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Thanks a lot, Obama.
Add the Affordable Care Act - specifically, the Cubs' response to it - to the causes behind the tarp fiasco Tuesday and the rare successful protest by the San Francisco Giants.
The staffing issues that hamstrung the grounds crew during a mad dash with the tarp under a sudden rainstorm were created in part by a wide-ranging reorganization last winter of game-day personnel, job descriptions and work limits designed to keep seasonal workers, including much of the grounds crew, to fewer than 130 hours per month, according to numerous sources with direct knowledge of the situation.
That's the definition of a full-time worker under Obamacare, which requires that big businesses, such as a major-league team, provide health-care benefits to its employees.
''Cheap,'' said one of three high-ranking officials from other organizations the Sun-Times contacted Thursday, all of whom fall below the Cubs on Forbes' annual revenues list.
Speaking to the industry standard for grounds-crew staffing, all three officials said the video showed an apparently undermanned crew of 15 pulling the tarp on the first unsuccessful try.
''Embarrassing,'' one said, ''and they got caught.''
The Cubs played damage control on the issue Thursday, insisting staffing played no role in the problem and defending ''the best head groundskeeper in the business,'' as team spokesman Julian Green called widely respected Roger Baird.
That Baird and his grounds crew are better than most at their jobs and handled the situation as well as could be expected wasn't in dispute from anybody involved, from umpires to Cubs executives, other team officials, players and media. The issue is the short hand Baird was dealt by policies driven from the top of the business and stadium side of the operation, leading to a national embarrassment.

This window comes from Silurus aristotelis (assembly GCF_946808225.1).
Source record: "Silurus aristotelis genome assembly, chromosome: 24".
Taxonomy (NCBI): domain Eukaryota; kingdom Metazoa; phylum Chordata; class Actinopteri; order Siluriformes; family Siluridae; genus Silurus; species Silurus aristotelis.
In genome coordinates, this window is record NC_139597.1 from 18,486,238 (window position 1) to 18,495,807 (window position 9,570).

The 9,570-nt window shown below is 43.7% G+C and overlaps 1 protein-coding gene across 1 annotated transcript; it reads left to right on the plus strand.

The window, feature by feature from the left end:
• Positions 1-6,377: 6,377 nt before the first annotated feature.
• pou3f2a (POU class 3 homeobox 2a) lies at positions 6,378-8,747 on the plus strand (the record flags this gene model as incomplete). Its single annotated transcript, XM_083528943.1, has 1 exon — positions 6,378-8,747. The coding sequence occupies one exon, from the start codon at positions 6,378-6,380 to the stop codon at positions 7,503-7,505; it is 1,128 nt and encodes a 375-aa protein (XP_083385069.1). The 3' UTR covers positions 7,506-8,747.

Sources say 10 crew members were sent home early by the bosses Tuesday with little, if any, input from the field-level supervisors. Green didn't dispute that, but he said that's common practice when the forecast calls for clear weather, as he claimed it did (contrary to several reports that day).
RELATED: Staffing Reductions Blamed for Cubs' Tuesday Tarp Fiasco
But sources say the protocol this season has changed dramatically since the offseason shakeup with game-day personnel in anticipation of the ACA taking effect.
''There have been organizational changes,'' Green acknowledged. ''Every organization, whether it's baseball or corporate, is always continuing to evaluate inefficiencies, and obviously that translates to ours. We're no different than any organization trying to gain efficiencies. However, our efforts to manage costs had nothing to do with the episode on Tuesday night.''
Multiple sources involved insist it had a direct and obvious impact, especially when compared to previous seasons.
No game-day employees would go on the record, they said, fearing reprisals - including possible firing - for talking with the media. Baird referred questions to Green.
One of the rival-team officials scoffed at the ''cost managing'' efforts in such critical game-management areas by a team ranked among the top five in the majors in revenues. All said their teams didn't make changes in their operations, regardless of the ACA.
''You get what you pay for,'' another said.
Green said that, even with the offseason changes, there ''was no line reduction in grounds crew/field-maintenance budget.''
But the people on the ground said the difference is clear. And even to take the chance of erring on the side of understaffing would seem to contradict chairman Tom Ricketts' mission statement of building ''the best organization in baseball.''
''We are always evaluating, as any organization, trying to balance cost efficiencies,'' Green said. ''But we're not going to do that at the expense of not making sure we can take care of Wrigley Field.''